The breakthrough promises to provide a solution to the iron and zinc deficiency disorders that affect billions of people throughout the world.
Dr Alex Johnson, from the Australian Centre for Plant Functional Genomics, says the genetically modified rice has up to four times more iron than conventional rice and twice as much zinc.
"We just tricked the plant into thinking it doesn't have enough iron," he said. "By making the plant think it doesn't have enough iron, it takes up more iron and it puts more iron into the grain."
Rice is the main food source for roughly half the world's population including billions of people in developing countries across Asia, but the polished grain is too low in iron, zinc and Vitamin A to meet dietary needs.
Iron deficiency affects more than two billion people worldwide, so the race is on to produce grains with higher nutritional value.
PhD student Bianca Kyriacou has done the bulk of the work at the Plant Accelerator greenhouse in Urrbrae. She says it's a big achievement we all can be proud of.
"To compete against large organisations and labs that work on this and still be able to produce ground-breaking research, here in little old Adelaide, is pretty cool," she said.
"It's kind of empowering to know that from the labs here in Adelaide we're able to produce something this substantial . . . that is going to impact not just Australians but people all across the world."
The research, funded by the Australian Research Council and HarvestPlus, was published in the journal PLoS ONE.
Conventional breeding techniques have failed to achieve even half the level of nutrients required, so the scientists turned to biotechnology. They used a plant virus to boost the activity of a gene that naturally occurs in rice.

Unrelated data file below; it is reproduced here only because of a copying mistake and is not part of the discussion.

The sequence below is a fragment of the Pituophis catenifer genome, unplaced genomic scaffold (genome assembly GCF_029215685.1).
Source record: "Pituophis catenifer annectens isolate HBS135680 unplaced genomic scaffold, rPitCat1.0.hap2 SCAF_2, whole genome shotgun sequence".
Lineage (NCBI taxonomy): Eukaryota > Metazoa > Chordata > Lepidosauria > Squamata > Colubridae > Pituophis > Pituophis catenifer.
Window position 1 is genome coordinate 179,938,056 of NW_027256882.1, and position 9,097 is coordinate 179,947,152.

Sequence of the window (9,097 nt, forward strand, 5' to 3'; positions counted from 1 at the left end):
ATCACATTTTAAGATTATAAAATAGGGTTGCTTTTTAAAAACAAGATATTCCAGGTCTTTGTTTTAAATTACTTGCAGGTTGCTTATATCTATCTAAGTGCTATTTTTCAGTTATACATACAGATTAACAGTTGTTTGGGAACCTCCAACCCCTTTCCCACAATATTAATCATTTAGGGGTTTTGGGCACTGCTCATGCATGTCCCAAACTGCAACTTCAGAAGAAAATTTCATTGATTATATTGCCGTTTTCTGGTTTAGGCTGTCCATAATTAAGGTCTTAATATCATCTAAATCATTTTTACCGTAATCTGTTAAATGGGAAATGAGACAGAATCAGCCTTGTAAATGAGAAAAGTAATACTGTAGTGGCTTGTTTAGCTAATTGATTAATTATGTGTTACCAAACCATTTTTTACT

The team - including researchers from all three universities in South Australia and the University of Melbourne - is the first to raise rice plants in the greenhouse with the desired level of iron and zinc. Field trials began in the Philippines, in collaboration with the International Rice Research Institute.
It will take several seasons for the scientists to determine if the rice is growing properly and consistently taking up sufficient iron and zinc.
Then scientists will have to test whether animals can actually obtain more nutrients from the grain, before progressing to developing a product for human consumption.
Bangladesh would be the first country to try the product, because it's a developing country where the people rely heavily on rice.
Dr Johnson expects the entire process will take about a decade, so it will be a while before iron-rich rice appears on supermarket shelves, but the research opens the door to a range of new and improved super foods.
Personal trainer Palle Muus, 42, from Balance in North Adelaide says he gets his iron from meat and oats but he'd be happy to dose up on iron-rich GM rice.
"Iron is good for the transport of oxygen in the body," he said. "If you don't get enough iron you get tired, headaches and anaemia."